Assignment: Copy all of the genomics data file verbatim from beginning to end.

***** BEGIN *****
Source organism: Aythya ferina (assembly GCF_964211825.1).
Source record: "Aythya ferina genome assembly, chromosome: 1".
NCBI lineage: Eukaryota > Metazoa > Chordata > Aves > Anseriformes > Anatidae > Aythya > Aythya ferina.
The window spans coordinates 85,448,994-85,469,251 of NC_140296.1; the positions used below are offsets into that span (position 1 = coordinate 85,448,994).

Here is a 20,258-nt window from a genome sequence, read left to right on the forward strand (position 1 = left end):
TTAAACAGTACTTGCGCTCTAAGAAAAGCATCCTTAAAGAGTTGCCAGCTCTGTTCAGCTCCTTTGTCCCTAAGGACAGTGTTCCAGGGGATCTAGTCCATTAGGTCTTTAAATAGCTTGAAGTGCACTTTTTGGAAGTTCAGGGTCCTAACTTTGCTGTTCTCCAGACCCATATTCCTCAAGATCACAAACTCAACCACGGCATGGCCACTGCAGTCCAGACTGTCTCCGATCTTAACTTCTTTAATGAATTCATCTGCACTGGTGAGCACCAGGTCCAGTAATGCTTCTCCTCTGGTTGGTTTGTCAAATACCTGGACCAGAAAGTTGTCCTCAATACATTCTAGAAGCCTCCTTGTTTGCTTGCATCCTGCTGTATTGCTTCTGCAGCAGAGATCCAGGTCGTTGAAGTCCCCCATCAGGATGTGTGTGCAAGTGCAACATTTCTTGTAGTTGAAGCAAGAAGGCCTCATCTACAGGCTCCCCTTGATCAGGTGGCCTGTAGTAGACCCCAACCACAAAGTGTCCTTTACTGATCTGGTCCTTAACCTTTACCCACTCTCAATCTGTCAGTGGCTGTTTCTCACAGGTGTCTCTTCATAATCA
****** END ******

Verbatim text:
Source organism: Aythya ferina (assembly GCF_964211825.1).
Source record: "Aythya ferina genome assembly, chromosome: 1".
NCBI lineage: Eukaryota > Metazoa > Chordata > Aves > Anseriformes > Anatidae > Aythya > Aythya ferina.
The window spans coordinates 85,448,994-85,469,251 of NC_140296.1; the positions used below are offsets into that span (position 1 = coordinate 85,448,994).

Here is a 20,258-nt window from a genome sequence, read left to right on the forward strand (position 1 = left end):
TTAAACAGTACTTGCGCTCTAAGAAAAGCATCCTTAAAGAGTTGCCAGCTCTGTTCAGCTCCTTTGTCCCTAAGGACAGTGTTCCAGGGGATCTAGTCCATTAGGTCTTTAAATAGCTTGAAGTGCACTTTTTGGAAGTTCAGGGTCCTAACTTTGCTGTTCTCCAGACCCATATTCCTCAAGATCACAAACTCAACCACGGCATGGCCACTGCAGTCCAGACTGTCTCCGATCTTAACTTCTTTAATGAATTCATCTGCACTGGTGAGCACCAGGTCCAGTAATGCTTCTCCTCTGGTTGGTTTGTCAAATACCTGGACCAGAAAGTTGTCCTCAATACATTCTAGAAGCCTCCTTGTTTGCTTGCATCCTGCTGTATTGCTTCTGCAGCAGAGATCCAGGTCGTTGAAGTCCCCCATCAGGATGTGTGTGCAAGTGCAACATTTCTTGTAGTTGAAGCAAGAAGGCCTCATCTACAGGCTCCCCTTGATCAGGTGGCCTGTAGTAGACCCCAACCACAAAGTGTCCTTTACTGATCTGGTCCTTAACCTTTACCCACTCTCAATCTGTCAGTGGCTGTTTCTCACAGGTGTCTCTTCATAATCA